Kingdom Hearts 2

Kingdom Hearts 2

Developer: Square-Enix
Publisher: Square-Enix
ESRB: E10+(Ages 10 and up)
Release Date: March 28, 2006

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The Happiest Sequel on Earth Nears Release

It's quite possible there's only one place you could ever get away with talking about the Little Mermaid and Sephiroth in the same sentence. Yes, ladies and gentlemen, the Disney-backed, Square Enix-developed follow-up to the original Kingdom Hearts has almost arrived. It has been roughly three and a half years since players were introduced to perhaps one of oddest, yet most successful, collaborations in recent gaming memory. Square Enix, the undisputed console RPG master, paired with the animation giant Disney to produce an original RPG that can now only be described by the press as "a wild success." They've returned once again, and it appears a considerably more polished version of what we've already seen, complete with new worlds, a fresh story, and a wider array of characters will be on its way to the US soon.

"Square Enix has promised a multitude of Final Fantasy characters, and many of the same Disney characters that graced the original will be returning once again."

Sora is back, as are the dastardly heartless. Under the command of their new leader, a mysterious mummy-esque figure, the heartless have a new plan to ruin the magical worlds in which they live. Sora will be joined immediately by Donald and Goofy and will meet up with a number of additional characters, to include Riku and Kairi who were key players in the original outing. Square Enix has promised a multitude of Final Fantasy characters, and many of the same Disney characters that graced the original will be returning once again. A list of characters as well as their voice actors has been released and can be examined here .

The game's plot begins right around where the plot for Kingdom Hearts: Chain of Memories left off. The story begins one year later. Sora and friends find themselves in Twilight Town, not being able to remember what happened in Chain of Memories. This conveniently allows for those unfamiliar with the series, or at least the previous installment, to play without any real confusion. Word is, once the party gets to Twilight Town, they meet another individual who has twin key-blade powers similar to Sora. How this character relates to the overall development of the plot will unfold as the game does. It also appears that Sora's end goal of sealing off the heartless from a number of different Disney worlds will remain a prominent factor in this next installment.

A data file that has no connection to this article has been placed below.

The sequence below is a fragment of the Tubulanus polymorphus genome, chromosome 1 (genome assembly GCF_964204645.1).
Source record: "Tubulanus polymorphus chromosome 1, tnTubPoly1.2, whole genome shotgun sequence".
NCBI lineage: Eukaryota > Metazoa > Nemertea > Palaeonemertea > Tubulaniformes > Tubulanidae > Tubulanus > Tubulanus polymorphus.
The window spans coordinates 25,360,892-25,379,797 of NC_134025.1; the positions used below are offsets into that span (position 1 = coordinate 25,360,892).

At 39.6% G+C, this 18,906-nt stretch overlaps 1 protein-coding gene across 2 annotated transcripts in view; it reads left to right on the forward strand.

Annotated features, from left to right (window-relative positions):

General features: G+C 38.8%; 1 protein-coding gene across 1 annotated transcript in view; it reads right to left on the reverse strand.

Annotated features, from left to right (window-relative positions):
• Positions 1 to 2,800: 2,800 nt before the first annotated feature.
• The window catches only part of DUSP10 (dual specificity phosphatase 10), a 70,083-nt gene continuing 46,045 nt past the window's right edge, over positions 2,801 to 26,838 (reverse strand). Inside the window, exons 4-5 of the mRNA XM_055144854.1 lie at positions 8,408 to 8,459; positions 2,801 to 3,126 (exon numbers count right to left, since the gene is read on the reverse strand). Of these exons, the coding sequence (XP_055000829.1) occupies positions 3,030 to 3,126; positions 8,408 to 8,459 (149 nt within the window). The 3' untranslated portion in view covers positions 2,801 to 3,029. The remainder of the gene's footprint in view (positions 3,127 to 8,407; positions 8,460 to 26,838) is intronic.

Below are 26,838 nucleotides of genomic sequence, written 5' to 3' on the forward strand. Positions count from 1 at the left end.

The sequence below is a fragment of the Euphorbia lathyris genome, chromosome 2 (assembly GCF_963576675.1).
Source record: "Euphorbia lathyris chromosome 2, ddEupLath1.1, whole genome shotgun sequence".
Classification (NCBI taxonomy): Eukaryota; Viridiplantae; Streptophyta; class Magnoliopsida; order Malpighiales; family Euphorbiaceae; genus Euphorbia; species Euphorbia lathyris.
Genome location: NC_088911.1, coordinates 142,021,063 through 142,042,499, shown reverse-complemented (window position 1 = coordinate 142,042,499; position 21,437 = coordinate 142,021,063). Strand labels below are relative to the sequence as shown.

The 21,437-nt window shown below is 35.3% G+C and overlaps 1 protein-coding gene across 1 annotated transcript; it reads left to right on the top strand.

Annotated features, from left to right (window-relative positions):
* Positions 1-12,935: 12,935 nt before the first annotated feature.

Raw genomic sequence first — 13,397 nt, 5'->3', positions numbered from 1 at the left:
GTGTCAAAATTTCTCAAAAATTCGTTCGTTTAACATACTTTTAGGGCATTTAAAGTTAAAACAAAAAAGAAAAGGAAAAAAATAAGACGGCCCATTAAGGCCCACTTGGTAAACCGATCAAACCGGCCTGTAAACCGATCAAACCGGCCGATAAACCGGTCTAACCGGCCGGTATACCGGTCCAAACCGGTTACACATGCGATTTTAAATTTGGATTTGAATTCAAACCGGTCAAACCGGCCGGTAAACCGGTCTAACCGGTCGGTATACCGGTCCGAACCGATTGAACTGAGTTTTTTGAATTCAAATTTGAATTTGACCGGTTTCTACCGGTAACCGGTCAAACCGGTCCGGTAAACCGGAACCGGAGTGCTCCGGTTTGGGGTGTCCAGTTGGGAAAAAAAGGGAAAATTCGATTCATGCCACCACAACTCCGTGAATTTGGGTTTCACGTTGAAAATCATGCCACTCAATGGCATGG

The battle system will remain largely similar; however, a few improvements have been made. Battles still occur in real time, meaning there is no "blurry" transformation from overworld to battle. Sometimes the music may change, but usually once the enemies appear, it's on. The largely annoying camera from the first installment has been worked on, but whether this solves the problems that were experienced before remains to be seen.

Camera work aside, a brand new element has been added to the battles that promises to mix things up. The transformation drive is a gauge that fills up as the player collects the small orbs dropped by enemies as they are defeated. It allows Sora to fuse with another character in the party, effectively combining their abilities. Through this fusion, Sora becomes considerably stronger, faster, and dons a new outfit. The character he fused with becomes unusable for the time, but the benefits appear to considerably outweigh the losses. Third, a new combo system has been implemented that allows the player to attack a number of enemies more easily than they could in the first game. Included in this new system is the ability to juggle enemies up in the air with a continuous combo. These juggles will not only add some style to Sora's fighting but serve the functional purpose of letting him avoid being attacked by other enemies while he's flying through the air. Lastly, there will be weapon-specific combos available to the player. All of these new additions will leave Sora with a considerably wider array of means to deal with the minions of the heartless.

The graphics of Kingdom Hearts 2 appear to very closely resemble those of the first game. A feature original to this series is the use of fully animated scenes actually from Disney movies that are spliced into the story elements of the game. Thus, it will not be uncommon to be playing through a part of the story, view a scene from a Disney movie, and have that tie directly into what the player is doing. The many different worlds of Disney, from Pride Rock of the Lion King to the Little Mermaid's underwater paradise Atlantica all are stopping points along the plotline. Along with these different worlds come a bevy of new gameplay challenges. The creator of the game, Tetsuya Nomura, has indicated that the characters will be unable to get around in the world of the Lion King as they are. They will all have to assume animal forms and make-do from there. In Atlantica, Nomura told interviewers that there will be no combat, only musical interactions and other mini games that require timing and thinking in order to progress. All of these differences promise to give gamers a fresh new RPG experience. Finally, on top of these new experiences, Nomura hinted in an interview that the plot for the sequel is roughly 2.5 times longer than any of the previous titles.

Sora has already been tearing his way across Japan and promises to continue doing so once he reaches North America. Kingdom Hearts 2 will be shipping on March 28th and will retail for $49.99. Interested RPGamers can check out the official KH2 website to build up any additional needed hype while they wait over the next two weeks.

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